2017-12-05 00:00:00TaxesEnglishLearn about capital gains you may incur with a business sale, and review when you qualify for capital gains exemptions.https://quickbooks.intuit.com/ca/resources/ca_qrc/uploads/2017/12/Man-in-clothing-small-business-views-capital-gains-tax-on-tablet-for-business-sale.jpghttps://quickbooks.intuit.com/ca/resources/taxes/small-business-sale-capital-gains-tax/Dealing With Capital Gains Tax When Selling Your Business

Dealing With Capital Gains Tax When Selling Your Business

4 min read

If you sell your business, you may receive capital gains from the sale. Capital gains occur when you make a profit from an investment. By law, you have to report these gains on your annual tax return. Luckily, you may be able to claim deductions, or reductions in the amount of taxable income, on some of the proceeds from the sale of your business. Before you sell, here’s what you need to know.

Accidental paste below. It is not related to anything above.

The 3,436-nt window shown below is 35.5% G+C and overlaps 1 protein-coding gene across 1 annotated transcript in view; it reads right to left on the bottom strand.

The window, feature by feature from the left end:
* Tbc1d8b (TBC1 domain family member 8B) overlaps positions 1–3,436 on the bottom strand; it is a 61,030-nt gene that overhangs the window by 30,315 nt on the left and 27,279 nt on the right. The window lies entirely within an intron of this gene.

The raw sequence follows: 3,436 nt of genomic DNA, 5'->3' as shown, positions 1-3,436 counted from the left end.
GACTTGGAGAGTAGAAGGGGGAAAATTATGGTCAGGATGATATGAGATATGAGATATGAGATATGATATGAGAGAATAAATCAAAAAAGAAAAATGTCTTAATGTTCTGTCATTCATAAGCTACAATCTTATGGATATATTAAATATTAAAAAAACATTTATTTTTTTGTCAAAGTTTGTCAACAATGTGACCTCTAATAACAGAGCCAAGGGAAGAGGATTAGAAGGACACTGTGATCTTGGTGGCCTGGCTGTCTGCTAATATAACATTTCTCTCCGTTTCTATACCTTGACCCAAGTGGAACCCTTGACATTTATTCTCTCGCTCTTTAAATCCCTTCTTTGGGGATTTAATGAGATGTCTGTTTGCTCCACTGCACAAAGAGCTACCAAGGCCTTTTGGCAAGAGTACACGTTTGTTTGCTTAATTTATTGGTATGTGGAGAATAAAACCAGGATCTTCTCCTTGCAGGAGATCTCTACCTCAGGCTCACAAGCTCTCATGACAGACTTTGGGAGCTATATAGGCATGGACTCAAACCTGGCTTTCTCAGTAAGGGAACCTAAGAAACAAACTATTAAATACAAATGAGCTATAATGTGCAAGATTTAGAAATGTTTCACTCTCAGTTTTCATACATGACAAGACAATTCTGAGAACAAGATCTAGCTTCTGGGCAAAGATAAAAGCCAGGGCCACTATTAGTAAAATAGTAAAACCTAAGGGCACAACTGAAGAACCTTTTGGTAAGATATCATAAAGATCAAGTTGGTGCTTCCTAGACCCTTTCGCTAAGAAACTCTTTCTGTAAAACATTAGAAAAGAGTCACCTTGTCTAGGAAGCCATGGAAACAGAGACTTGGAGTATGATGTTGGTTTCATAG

Setting Up the Sale

When you sell a business, you may sell everything for a single price, but the CRA treats the sale of various assets differently. To ensure you get all the possible tax benefits of the sale, consider outlining the value of each asset in your sales contract. For instance, specify which portion of your sale price applies to inventory, buildings, or other types of business assets.

Reporting Capital Gains From the Sale of Your Business

Report the majority of your capital gains on Form T2125 (Statement of Business or Professional Activities). This is the same form you use to report your business income and expenses every year to the CRA. Form T2125 has fields where you can record money you earned from the disposition, or sale, of your business property and assets.

For capital gains not covered on Form T2125, fill out Schedule 3 (Capital Gains or Losses) and submit it with your tax return. Schedule 3 has places where you can record gains and losses from selling small business shares, farm or fishing property, and real estate, as well as other types of property.

Paying Tax on Capital Gains